Start with the design element you want to turn into editable content, and first decide if it should be a component. If you want to limit the content editor's ability to affect the styling, or restrict how they enter content, then a component is a good option.

Then, when looking at the design, determine where you want editors to enter content. For this example, we're going to create a very simple image with a caption, so the three pieces of content we want the editor to add on the page would be the image itself, alt text, and an optional caption. We then build the form elements that correspond to these items (an image chooser, a single-line text field, and a mult-line text field).

A list of three form elements: Image Chooser, Single-Line Text Field, and Multi-Line Text FieldThen build out your component source code, using either the attribute method or the node method, and drop in the form fields. In this example, we're using the attribute method, so the component source code will look like this:

A screenshot of the source code for the Image with Caption, with the form fields dropped into the source code and a data-ouc-test attribute used.

Save and launch the component, so you can test it on pages as you develop your XSL. If you want to prevent content editors from using it before it's ready, restrict who it's available to, as follows:

  1.  Navigate to Content > Components.
  2. Check out the component.
  3. Click the More Actions More Actions menu menu for the component.
  4. Click Edit > Access Settings.
  5. Click the "Available To" dropdown to select "Administrators Only."
  6. Click Save.

Next, modify your XSL. In this instance, we're adding the following two rules:

  • <xsl:template match="element()[@data-ouc-test='']"/>: This will remove the <p> element if no caption is entered.
  • <xsl:template match="@data-ouc-test"/>: This will strip out the data-ouc-test attribute from the rendered page source code.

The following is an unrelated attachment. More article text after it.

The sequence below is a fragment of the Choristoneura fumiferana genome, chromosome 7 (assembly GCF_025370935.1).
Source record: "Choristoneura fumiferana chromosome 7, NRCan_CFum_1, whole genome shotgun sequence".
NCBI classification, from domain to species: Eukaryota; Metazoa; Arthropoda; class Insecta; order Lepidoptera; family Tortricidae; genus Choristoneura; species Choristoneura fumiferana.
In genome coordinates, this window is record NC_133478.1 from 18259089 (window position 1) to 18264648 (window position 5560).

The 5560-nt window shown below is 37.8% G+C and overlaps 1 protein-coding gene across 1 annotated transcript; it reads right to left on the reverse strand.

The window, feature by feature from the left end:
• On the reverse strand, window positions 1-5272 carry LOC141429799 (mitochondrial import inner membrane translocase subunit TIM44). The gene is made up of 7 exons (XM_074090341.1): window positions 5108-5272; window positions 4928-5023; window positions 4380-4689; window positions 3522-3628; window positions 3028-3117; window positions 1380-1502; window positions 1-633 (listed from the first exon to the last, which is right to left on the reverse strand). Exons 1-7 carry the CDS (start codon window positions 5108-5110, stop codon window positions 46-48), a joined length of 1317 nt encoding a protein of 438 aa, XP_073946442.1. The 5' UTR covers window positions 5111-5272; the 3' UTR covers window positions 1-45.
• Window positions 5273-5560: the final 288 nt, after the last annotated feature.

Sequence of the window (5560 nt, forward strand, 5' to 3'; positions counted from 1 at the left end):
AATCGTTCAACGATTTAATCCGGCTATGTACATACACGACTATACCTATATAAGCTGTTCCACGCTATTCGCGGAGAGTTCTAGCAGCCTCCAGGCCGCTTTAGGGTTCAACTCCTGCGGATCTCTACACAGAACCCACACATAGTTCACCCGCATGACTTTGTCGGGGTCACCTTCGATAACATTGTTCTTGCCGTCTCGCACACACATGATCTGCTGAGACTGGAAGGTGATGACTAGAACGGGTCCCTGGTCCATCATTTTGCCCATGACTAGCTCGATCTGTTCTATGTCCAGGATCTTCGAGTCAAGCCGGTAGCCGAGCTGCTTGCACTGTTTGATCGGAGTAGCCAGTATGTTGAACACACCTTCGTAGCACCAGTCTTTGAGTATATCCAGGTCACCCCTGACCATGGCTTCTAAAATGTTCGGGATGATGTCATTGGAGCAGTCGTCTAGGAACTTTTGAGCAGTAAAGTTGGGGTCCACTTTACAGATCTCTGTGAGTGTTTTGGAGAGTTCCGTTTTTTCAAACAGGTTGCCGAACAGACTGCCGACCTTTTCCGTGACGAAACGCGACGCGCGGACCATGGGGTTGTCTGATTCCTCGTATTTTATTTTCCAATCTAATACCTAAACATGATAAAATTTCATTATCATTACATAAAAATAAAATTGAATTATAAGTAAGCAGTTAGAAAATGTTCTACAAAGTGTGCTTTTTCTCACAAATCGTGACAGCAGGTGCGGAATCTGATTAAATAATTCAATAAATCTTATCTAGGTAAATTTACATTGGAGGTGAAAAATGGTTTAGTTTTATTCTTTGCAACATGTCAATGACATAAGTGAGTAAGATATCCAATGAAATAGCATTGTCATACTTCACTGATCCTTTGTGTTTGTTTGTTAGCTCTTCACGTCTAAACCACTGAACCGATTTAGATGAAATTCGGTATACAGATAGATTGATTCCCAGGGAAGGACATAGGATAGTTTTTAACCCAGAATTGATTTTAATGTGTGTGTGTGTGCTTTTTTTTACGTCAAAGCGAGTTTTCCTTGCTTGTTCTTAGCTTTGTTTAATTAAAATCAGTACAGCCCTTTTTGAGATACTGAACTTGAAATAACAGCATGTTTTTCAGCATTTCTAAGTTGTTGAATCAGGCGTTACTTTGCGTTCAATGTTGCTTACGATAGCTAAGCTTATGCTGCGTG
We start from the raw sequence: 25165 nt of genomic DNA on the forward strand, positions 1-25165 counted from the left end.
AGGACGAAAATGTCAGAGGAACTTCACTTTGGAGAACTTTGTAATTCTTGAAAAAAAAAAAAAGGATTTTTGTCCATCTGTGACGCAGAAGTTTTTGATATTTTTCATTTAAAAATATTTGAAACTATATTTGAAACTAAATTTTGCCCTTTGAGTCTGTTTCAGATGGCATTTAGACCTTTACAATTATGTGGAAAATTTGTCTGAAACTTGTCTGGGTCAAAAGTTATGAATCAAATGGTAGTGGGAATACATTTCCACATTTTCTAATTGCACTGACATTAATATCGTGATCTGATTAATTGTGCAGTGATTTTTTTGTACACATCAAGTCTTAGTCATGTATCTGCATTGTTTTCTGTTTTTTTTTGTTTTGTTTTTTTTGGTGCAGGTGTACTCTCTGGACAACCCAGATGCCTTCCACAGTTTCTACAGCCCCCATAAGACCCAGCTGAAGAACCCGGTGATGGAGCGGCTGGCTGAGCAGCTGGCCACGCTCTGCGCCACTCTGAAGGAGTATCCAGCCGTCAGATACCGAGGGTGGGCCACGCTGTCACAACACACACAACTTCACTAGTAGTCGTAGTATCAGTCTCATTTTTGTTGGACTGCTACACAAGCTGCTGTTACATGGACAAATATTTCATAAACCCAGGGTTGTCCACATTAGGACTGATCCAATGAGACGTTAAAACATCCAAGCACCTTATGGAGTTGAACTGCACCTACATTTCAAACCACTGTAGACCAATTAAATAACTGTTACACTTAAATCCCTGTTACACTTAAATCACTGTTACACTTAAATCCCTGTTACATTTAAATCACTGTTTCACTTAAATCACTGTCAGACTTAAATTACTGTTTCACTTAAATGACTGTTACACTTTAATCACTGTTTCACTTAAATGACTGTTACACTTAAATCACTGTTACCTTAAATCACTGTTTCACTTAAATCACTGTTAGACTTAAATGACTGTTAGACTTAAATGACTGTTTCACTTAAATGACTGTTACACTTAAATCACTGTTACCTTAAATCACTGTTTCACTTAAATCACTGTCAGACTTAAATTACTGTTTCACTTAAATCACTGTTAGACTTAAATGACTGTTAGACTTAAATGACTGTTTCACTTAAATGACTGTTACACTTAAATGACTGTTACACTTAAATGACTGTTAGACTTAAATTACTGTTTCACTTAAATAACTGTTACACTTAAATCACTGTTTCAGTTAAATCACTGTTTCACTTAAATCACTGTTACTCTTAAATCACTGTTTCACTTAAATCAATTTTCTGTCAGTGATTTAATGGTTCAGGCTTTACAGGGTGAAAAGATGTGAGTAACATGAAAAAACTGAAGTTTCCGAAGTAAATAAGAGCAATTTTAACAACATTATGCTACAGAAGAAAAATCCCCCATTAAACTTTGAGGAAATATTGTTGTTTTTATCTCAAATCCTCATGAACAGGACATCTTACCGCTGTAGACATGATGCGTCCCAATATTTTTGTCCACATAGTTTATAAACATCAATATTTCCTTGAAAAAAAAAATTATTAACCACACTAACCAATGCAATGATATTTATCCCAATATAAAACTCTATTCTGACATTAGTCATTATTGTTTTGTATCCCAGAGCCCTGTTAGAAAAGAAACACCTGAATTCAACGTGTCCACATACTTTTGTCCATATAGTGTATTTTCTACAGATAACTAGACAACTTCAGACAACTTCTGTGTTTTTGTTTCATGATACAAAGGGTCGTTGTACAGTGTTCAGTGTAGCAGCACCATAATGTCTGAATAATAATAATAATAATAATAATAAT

Simple attribute validation logics can be mimicked with CSS as well, so we will also create some display:none rules in the wysiwyg.css (see the page on tagging editable regions for more information) to enable WYSIWYG preview of optional elements being removed or kept.

  • [data-ouc-test=''] { display: none; } : This will hide elements with empty data-ouc-test attributes.

While it is not necessary to directly match the component for simple elements like our caption example, you can define a component template should you need more control over your final output. In order to achieve this, use template-match to target the component name image-caption-optional like so: <xsl:template match="ouc:component[@name='image-caption-optional']"> ... </xsl:template>. You may also need to modify your CSS, depending on the design changes you want to make. Save your XSL, and save and publish your CSS if applicable.

Finally, edit the component access settings and re-launch it so it becomes available for content editors to use.

It's important to know that this is just one example, and it is a simple example to get you started with advanced components. When it comes to creating advanced components, you are only limited by your creativity and XML rules (all components must not break XML rules), so it gives you a lot of freedom to come up with the best solution for your problem.